CS 231: Intro to Programming—Final Exam Review
 Tuesday 6 May, from 2-5 pm in the usual lecture room (Collins 408)
 resources: textbook, lecture notes, class hand-outs, previous exam reviews, lab assignments
 exam will be three hours, closed book/notes and cumulative
 Topics from the first exam—see previous review sheet!
 Arrays
 An array is a linearly-ordered collection (set) of Objects or values
 arrays allow us to maintain a large number of related values (called the elements) together
 the number of values may be set at run-time (when the array is created)
 although any given array is always of a fixed length, we can set an array variable to point to a newly-created, larger array
 we can use loops to run through all the elements of an array, using the .length field of the array as a loop limit
 if an array is not filled up all the way, we may want to use a separate variable to tell how full it is
 Arrays and initialization
 an array variable itself may be uninitialized (it will be null)
 int[] myArray;
 an array variable may be initialized (it points to the array) but the elements may be uninitialized (they will be null)
 int[] myArray = new int[10]
 we can inititialize all (or some) of the elements of an array in a loop
 an array can be initialized with a set of specific values without telling how many there are (braces notation
 int[] myArray = {1, 2, 3, 4, 5};
 we can get (or assign) an array element by using the bracket notation myArray[i]
 array element indices always start at 0 and run up to (but not including) the length of the array
 The switch statement
 the switch statement is like a generalized if-else statement: it allows handling multiple cases in separate clauses
 the syntax is:
 switch (expression) { case c1: statements ... case cn : statements default : statements }
 each "c" must be a constant of type int or char
 the semantics is:
 evaluate the expression after the switch, then choose a clause based on the value and execute all the statements in that clause; continue on to the next clause unless there is a break statement
 the default label is used if no other constant matches the value of the expression
 note: very important! remember that you must use a break statement at the end of each clause, or execution will fall through into the next case. This is a common cause of errors.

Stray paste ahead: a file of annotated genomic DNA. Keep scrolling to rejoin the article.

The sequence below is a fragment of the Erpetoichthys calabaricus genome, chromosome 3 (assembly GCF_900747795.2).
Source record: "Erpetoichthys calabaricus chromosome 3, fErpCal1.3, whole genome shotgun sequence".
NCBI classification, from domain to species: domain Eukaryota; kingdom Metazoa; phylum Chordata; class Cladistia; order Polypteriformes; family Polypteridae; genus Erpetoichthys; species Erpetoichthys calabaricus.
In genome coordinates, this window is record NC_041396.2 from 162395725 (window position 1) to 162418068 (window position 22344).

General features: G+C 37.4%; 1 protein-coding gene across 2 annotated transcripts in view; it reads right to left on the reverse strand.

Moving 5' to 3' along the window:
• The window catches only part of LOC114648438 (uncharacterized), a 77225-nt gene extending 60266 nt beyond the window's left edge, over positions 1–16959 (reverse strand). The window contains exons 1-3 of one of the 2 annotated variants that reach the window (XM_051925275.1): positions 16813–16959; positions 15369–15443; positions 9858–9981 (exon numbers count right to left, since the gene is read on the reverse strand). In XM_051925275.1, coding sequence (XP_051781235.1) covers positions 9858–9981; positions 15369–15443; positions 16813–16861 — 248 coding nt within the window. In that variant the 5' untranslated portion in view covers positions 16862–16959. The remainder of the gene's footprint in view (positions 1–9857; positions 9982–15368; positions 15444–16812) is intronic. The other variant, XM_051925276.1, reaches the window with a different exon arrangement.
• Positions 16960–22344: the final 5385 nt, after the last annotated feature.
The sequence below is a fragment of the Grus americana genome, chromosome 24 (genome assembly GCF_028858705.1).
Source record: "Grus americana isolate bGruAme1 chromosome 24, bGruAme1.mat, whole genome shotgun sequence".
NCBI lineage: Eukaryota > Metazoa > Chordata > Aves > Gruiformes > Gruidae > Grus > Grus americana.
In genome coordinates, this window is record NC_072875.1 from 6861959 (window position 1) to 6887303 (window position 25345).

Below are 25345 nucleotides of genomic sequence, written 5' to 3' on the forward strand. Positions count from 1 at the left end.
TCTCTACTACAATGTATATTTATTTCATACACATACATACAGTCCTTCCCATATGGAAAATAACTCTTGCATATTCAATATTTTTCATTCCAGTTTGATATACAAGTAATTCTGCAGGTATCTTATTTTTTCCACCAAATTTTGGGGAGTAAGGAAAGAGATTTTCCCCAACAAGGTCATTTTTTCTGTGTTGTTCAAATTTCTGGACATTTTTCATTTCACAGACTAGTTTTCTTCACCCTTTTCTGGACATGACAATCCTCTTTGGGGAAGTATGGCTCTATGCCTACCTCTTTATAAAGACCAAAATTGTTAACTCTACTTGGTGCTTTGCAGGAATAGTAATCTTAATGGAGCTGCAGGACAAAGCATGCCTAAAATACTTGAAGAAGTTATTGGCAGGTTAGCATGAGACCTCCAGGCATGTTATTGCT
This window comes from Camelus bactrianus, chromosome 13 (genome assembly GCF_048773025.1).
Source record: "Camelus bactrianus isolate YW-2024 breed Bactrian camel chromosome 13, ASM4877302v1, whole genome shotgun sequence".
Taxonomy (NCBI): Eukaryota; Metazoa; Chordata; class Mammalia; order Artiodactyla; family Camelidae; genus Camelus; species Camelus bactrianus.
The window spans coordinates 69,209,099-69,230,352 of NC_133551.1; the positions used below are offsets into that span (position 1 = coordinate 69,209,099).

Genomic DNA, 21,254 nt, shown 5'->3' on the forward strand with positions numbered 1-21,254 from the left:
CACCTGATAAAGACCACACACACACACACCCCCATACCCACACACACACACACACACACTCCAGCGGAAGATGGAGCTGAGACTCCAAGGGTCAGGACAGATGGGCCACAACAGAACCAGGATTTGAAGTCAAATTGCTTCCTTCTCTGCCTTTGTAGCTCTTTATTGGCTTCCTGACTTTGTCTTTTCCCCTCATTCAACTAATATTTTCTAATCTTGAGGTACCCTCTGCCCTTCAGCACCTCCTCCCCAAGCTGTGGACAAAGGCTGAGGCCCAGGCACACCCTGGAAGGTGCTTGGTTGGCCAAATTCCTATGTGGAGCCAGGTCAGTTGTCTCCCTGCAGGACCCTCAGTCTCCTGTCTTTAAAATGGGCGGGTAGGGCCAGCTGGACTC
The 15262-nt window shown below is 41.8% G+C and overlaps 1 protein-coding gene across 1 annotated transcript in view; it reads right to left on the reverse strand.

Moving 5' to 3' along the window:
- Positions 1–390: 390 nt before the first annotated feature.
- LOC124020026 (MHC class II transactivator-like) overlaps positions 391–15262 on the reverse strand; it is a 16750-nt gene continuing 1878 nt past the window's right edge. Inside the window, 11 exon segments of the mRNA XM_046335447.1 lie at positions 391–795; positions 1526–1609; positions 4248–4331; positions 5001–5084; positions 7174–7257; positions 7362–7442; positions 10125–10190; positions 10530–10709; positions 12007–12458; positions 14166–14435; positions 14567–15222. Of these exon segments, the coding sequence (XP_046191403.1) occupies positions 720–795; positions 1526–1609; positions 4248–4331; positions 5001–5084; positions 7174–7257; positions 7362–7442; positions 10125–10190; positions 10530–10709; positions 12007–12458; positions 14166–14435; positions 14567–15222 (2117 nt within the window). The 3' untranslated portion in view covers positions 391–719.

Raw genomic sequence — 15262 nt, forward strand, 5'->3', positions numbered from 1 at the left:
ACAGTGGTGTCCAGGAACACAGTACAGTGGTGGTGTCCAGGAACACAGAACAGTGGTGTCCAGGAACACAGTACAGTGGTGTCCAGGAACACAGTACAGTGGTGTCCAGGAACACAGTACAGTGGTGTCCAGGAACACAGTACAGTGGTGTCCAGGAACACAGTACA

Sub-classes and super-classes
 a (sub) class may be declared to extend an existing (super) class; an object or instance of a sub-class contains all parts of the original super-class
 syntax: class A extends class B { ... (normal stuff here) ... }
 objects of the sub-class have all the variables and methods of the super-class
 note carefully! this means that the sub-class properties are a superset of the super-class ones!!
 a method (or variable) definition which is available in a sub-class in this way is said to be inherited from the super-class
 if a method is defined in the super-class and re-defined in the sub-class, the sub-class definition is given preference: this is called an over-ride of the super-class definition
 one class may extend another, which extends another, etc.
 however, a given class can extend only one other one directly
 this leads to a class hierarchy of classes, their sub-classes, sub-sub-classes, etc., like an organization chart in a business (one at the top, branching out down below)
 when we look for a variable or method for some object, we look first in its own class, then in any super-class, then any super-super-class, etc., stopping and using the first definition we find
 Exceptions
 see the Java website for details
 exceptions are a program structuring mechanism which allow us to ignore potential errors for the duration of longer blocks of code
 exceptions allow us to concentrate on what is likely to happen, and to restrict attention to errors to specific locations in the code
 exceptions are objects of (a sub-class of) the Exception class in Java
 exceptions are thrown (either by the programmer or the system) when something goes wrong
 (as a programmer, we write "throw new Exception()", i.e., we create a new exception object and throw it)
 exceptions can be caught using a try-catch block
 try { ... ...}catch (Exception e) { ... ...}
 the body statements are executed and, if an exception occurs, it is bound to the name e and the error statements are executed: control continues to the statement after the try-catch bock
 methods which might throw an exception without catching it must be marked with a clause "throws Exception" in their header (even if the throw comes indirectly from a method they call)
 some exceptions (array index out-of-bounds, division by zero and null reference access) are so common that they do not need to be explicitly marked with throws clauses: these are called unchecked exceptions
 when an event is thrown, it propagates up the chain of called methods, eliminating them until a catch block is found
 Programming with references
 a variable whose type is a class holds a reference to an object—by contrast, a variable of primitive type holds just an actual value of that type
 having a reference to an object, via a variable, allows us to call methods on that object
 when we make changes to a referenced object, the object itself changes, and all references to it can "observe" those changes
 (this does not work the same way with values of primitive type: when they are used as arguments to methods, a copy of the value is passed in; changes to the original just over-write the original, and copies do not change
 if we use a reference to some object as an argument in a method call, we can pass a reference to that object to some other object: this is like giving someone a calling card or business card, allowing them to contact someone we know directly
 example: customer.tell(subcontractor)